Two other veterinary cardiologists — Darcy Adin from the University of Florida College of Veterinary Medicine and Joshua Stern from the University of California, Davis School of Veterinary Medicine — also collaborated with the FDA. In an FDA update on the investigation, the agency named the three, saying that “FDA veterinarians have been working with Drs. Lisa Freeman of Tufts University, Joshua Stern of UC Davis and Darcy Adin of the University of Florida to learn more about their research findings and the cases they’ve encountered.” 

Emails obtained from a public records request indicate that the connection between DCM and grain-free dog food was first suggested in 2017. In March 2018, Jennifer Jones, a veterinary medical officer at the FDA assigned to the investigation, received an email from a vet asking to “discuss our findings on dilated cardiomyopathy and dietary relationships in our clinic over the past year.”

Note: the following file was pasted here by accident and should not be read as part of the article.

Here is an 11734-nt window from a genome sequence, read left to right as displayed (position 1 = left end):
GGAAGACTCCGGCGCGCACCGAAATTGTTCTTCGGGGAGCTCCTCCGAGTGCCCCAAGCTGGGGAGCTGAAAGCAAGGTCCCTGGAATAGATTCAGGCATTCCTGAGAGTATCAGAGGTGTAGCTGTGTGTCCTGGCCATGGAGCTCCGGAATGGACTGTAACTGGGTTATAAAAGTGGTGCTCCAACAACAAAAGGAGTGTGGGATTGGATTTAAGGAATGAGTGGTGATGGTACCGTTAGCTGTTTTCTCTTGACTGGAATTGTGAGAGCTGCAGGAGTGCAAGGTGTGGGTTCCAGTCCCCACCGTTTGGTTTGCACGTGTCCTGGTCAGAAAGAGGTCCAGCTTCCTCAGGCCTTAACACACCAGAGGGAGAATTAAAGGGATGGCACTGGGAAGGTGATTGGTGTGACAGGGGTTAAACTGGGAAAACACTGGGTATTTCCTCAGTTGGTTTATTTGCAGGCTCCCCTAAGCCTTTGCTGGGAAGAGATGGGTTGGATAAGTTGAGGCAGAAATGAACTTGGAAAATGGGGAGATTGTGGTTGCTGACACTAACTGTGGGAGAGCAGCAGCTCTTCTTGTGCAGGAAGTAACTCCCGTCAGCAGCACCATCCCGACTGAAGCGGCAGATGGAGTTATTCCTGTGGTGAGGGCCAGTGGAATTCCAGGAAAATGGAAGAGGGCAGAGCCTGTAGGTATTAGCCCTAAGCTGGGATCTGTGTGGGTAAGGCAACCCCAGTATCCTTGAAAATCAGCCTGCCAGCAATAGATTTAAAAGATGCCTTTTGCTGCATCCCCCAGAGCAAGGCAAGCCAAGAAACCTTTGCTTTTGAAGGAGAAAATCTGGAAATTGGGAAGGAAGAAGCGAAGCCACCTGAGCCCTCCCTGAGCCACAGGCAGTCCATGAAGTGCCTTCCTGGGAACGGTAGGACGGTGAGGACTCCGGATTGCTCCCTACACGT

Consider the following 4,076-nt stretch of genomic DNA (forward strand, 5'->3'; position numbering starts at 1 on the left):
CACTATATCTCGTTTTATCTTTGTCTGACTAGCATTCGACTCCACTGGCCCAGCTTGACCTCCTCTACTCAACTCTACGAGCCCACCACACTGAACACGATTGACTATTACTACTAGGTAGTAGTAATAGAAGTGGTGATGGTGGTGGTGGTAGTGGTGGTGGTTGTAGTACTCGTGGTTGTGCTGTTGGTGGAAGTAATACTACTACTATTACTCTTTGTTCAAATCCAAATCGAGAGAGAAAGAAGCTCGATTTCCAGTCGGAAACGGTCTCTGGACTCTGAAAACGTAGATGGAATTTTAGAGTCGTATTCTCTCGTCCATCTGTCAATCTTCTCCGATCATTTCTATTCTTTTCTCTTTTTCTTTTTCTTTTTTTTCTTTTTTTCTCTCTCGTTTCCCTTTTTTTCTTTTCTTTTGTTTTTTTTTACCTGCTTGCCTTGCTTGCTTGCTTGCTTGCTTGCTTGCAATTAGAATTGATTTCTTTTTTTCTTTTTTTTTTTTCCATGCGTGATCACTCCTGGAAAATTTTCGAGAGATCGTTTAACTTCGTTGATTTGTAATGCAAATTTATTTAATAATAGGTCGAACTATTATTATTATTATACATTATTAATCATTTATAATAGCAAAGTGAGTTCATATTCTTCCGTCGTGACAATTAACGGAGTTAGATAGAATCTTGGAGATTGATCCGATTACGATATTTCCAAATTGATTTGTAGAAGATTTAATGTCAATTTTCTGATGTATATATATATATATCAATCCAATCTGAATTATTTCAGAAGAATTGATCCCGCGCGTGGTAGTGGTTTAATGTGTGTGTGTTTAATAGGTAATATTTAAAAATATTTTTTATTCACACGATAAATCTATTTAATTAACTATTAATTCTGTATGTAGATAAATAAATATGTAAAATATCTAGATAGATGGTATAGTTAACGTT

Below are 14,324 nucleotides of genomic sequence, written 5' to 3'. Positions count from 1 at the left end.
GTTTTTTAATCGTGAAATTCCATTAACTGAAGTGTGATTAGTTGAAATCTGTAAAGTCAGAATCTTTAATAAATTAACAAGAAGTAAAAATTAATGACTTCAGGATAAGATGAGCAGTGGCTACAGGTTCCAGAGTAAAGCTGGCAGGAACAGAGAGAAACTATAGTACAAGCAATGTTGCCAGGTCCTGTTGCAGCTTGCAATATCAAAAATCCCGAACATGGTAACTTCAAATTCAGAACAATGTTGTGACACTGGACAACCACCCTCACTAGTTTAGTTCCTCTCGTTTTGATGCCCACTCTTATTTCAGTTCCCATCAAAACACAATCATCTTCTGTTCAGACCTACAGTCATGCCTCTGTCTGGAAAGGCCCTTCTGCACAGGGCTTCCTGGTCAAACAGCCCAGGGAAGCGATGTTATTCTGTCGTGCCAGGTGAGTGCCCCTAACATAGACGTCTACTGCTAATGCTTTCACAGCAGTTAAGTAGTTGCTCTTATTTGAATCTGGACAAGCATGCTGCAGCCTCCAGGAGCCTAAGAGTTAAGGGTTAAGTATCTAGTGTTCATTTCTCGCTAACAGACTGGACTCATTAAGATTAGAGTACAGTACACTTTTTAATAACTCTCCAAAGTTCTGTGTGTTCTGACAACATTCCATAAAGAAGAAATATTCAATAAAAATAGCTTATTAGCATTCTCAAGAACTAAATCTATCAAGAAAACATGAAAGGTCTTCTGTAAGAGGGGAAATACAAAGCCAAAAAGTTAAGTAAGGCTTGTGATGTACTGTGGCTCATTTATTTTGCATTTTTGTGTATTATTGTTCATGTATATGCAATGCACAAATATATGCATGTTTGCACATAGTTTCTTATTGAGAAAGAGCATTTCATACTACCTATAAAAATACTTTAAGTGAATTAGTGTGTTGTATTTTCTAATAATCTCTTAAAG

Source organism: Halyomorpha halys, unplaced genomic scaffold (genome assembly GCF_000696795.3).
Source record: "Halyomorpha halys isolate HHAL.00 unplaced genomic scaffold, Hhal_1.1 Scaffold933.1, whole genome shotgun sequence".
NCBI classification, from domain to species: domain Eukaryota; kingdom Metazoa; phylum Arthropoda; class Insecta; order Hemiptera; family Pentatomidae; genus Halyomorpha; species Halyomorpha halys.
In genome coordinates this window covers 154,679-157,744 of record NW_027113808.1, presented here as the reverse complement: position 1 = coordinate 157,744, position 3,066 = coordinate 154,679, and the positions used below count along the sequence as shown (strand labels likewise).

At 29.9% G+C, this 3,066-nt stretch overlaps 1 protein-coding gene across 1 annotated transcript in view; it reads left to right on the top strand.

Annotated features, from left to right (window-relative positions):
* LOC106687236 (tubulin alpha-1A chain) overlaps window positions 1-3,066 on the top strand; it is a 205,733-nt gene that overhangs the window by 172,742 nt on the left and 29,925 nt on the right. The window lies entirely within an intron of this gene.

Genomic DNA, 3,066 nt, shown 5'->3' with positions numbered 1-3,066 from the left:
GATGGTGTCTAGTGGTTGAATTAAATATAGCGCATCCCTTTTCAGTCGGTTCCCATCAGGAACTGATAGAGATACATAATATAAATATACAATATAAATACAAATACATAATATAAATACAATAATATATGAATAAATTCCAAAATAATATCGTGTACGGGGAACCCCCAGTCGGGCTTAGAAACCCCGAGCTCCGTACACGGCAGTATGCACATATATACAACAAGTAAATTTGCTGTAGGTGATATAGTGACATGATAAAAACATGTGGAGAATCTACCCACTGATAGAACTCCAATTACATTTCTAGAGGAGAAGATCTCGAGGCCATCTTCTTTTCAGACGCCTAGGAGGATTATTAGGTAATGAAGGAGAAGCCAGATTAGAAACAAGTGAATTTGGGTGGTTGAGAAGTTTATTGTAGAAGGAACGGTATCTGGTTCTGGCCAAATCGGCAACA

The emails show that the following month, Freeman, Adin and Stern discussed their clinical observations surrounding grain-free dog foods and DCM in a call with the FDA, after which Jones asked them to email her spreadsheets of their case data. 

Adin has been involved in studies that received funding from Purina since 2018 and, since 2017, from the Morris Animal Foundation, a nonprofit animal health charity founded by Mark Morris, Sr., who created the first line of dog foods produced by the company that would become Hill’s Pet Nutrition.